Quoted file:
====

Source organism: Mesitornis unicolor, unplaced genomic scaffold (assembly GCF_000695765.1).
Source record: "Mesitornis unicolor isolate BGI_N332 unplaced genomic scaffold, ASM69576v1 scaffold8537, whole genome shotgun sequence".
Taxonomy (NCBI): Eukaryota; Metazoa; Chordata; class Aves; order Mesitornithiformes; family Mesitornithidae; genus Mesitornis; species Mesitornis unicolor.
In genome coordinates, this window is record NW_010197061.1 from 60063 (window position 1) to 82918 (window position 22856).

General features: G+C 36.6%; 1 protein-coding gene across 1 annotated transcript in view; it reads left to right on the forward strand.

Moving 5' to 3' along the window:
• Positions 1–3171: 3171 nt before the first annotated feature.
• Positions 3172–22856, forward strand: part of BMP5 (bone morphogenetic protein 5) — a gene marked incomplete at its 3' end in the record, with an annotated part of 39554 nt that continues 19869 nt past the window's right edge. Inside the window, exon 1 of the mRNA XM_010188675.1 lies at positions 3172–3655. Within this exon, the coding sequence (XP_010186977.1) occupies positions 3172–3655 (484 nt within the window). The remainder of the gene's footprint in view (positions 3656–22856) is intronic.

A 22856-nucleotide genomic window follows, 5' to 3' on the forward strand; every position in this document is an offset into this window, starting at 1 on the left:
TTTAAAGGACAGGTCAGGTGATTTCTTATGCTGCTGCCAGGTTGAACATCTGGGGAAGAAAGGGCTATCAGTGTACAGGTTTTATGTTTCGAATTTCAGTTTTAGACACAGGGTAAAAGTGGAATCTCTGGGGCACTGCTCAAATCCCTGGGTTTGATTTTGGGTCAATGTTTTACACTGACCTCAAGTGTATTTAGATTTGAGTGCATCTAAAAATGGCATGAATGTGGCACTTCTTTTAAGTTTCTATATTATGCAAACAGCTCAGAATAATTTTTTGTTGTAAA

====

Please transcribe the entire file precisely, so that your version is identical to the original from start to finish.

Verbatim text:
Source organism: Mesitornis unicolor, unplaced genomic scaffold (assembly GCF_000695765.1).
Source record: "Mesitornis unicolor isolate BGI_N332 unplaced genomic scaffold, ASM69576v1 scaffold8537, whole genome shotgun sequence".
Taxonomy (NCBI): Eukaryota; Metazoa; Chordata; class Aves; order Mesitornithiformes; family Mesitornithidae; genus Mesitornis; species Mesitornis unicolor.
In genome coordinates, this window is record NW_010197061.1 from 60063 (window position 1) to 82918 (window position 22856).

General features: G+C 36.6%; 1 protein-coding gene across 1 annotated transcript in view; it reads left to right on the forward strand.

Moving 5' to 3' along the window:
• Positions 1–3171: 3171 nt before the first annotated feature.
• Positions 3172–22856, forward strand: part of BMP5 (bone morphogenetic protein 5) — a gene marked incomplete at its 3' end in the record, with an annotated part of 39554 nt that continues 19869 nt past the window's right edge. Inside the window, exon 1 of the mRNA XM_010188675.1 lies at positions 3172–3655. Within this exon, the coding sequence (XP_010186977.1) occupies positions 3172–3655 (484 nt within the window). The remainder of the gene's footprint in view (positions 3656–22856) is intronic.

A 22856-nucleotide genomic window follows, 5' to 3' on the forward strand; every position in this document is an offset into this window, starting at 1 on the left:
TTTAAAGGACAGGTCAGGTGATTTCTTATGCTGCTGCCAGGTTGAACATCTGGGGAAGAAAGGGCTATCAGTGTACAGGTTTTATGTTTCGAATTTCAGTTTTAGACACAGGGTAAAAGTGGAATCTCTGGGGCACTGCTCAAATCCCTGGGTTTGATTTTGGGTCAATGTTTTACACTGACCTCAAGTGTATTTAGATTTGAGTGCATCTAAAAATGGCATGAATGTGGCACTTCTTTTAAGTTTCTATATTATGCAAACAGCTCAGAATAATTTTTTGTTGTAAA